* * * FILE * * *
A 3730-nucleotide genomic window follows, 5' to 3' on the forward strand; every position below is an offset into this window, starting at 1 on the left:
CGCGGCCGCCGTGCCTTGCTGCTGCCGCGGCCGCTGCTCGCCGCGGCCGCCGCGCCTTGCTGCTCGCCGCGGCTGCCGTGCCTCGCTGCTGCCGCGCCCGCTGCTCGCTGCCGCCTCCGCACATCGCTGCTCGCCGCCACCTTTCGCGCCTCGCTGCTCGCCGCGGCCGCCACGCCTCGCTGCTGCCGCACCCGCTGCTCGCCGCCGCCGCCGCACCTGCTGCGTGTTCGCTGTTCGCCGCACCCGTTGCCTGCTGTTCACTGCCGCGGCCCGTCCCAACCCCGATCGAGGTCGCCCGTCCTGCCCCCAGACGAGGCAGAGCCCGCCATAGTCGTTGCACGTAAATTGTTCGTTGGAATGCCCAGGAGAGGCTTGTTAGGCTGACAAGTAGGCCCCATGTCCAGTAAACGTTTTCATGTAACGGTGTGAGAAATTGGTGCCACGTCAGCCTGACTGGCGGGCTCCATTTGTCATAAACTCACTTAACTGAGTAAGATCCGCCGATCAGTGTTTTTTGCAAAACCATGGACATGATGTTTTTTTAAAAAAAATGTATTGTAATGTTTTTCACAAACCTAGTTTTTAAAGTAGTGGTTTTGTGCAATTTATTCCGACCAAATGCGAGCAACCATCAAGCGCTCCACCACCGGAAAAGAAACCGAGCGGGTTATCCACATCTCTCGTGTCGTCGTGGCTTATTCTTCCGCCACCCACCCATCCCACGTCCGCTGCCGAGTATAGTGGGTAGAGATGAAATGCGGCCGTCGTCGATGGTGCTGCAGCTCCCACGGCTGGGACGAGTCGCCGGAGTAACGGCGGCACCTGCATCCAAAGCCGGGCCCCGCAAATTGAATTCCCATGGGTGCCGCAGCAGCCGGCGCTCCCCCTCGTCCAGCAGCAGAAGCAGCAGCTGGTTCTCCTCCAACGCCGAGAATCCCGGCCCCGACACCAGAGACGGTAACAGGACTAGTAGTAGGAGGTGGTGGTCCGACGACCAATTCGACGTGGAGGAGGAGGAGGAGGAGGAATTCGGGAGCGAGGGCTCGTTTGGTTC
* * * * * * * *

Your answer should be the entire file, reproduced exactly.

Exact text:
A 3730-nucleotide genomic window follows, 5' to 3' on the forward strand; every position below is an offset into this window, starting at 1 on the left:
CGCGGCCGCCGTGCCTTGCTGCTGCCGCGGCCGCTGCTCGCCGCGGCCGCCGCGCCTTGCTGCTCGCCGCGGCTGCCGTGCCTCGCTGCTGCCGCGCCCGCTGCTCGCTGCCGCCTCCGCACATCGCTGCTCGCCGCCACCTTTCGCGCCTCGCTGCTCGCCGCGGCCGCCACGCCTCGCTGCTGCCGCACCCGCTGCTCGCCGCCGCCGCCGCACCTGCTGCGTGTTCGCTGTTCGCCGCACCCGTTGCCTGCTGTTCACTGCCGCGGCCCGTCCCAACCCCGATCGAGGTCGCCCGTCCTGCCCCCAGACGAGGCAGAGCCCGCCATAGTCGTTGCACGTAAATTGTTCGTTGGAATGCCCAGGAGAGGCTTGTTAGGCTGACAAGTAGGCCCCATGTCCAGTAAACGTTTTCATGTAACGGTGTGAGAAATTGGTGCCACGTCAGCCTGACTGGCGGGCTCCATTTGTCATAAACTCACTTAACTGAGTAAGATCCGCCGATCAGTGTTTTTTGCAAAACCATGGACATGATGTTTTTTTAAAAAAAATGTATTGTAATGTTTTTCACAAACCTAGTTTTTAAAGTAGTGGTTTTGTGCAATTTATTCCGACCAAATGCGAGCAACCATCAAGCGCTCCACCACCGGAAAAGAAACCGAGCGGGTTATCCACATCTCTCGTGTCGTCGTGGCTTATTCTTCCGCCACCCACCCATCCCACGTCCGCTGCCGAGTATAGTGGGTAGAGATGAAATGCGGCCGTCGTCGATGGTGCTGCAGCTCCCACGGCTGGGACGAGTCGCCGGAGTAACGGCGGCACCTGCATCCAAAGCCGGGCCCCGCAAATTGAATTCCCATGGGTGCCGCAGCAGCCGGCGCTCCCCCTCGTCCAGCAGCAGAAGCAGCAGCTGGTTCTCCTCCAACGCCGAGAATCCCGGCCCCGACACCAGAGACGGTAACAGGACTAGTAGTAGGAGGTGGTGGTCCGACGACCAATTCGACGTGGAGGAGGAGGAGGAGGAGGAATTCGGGAGCGAGGGCTCGTTTGGTTC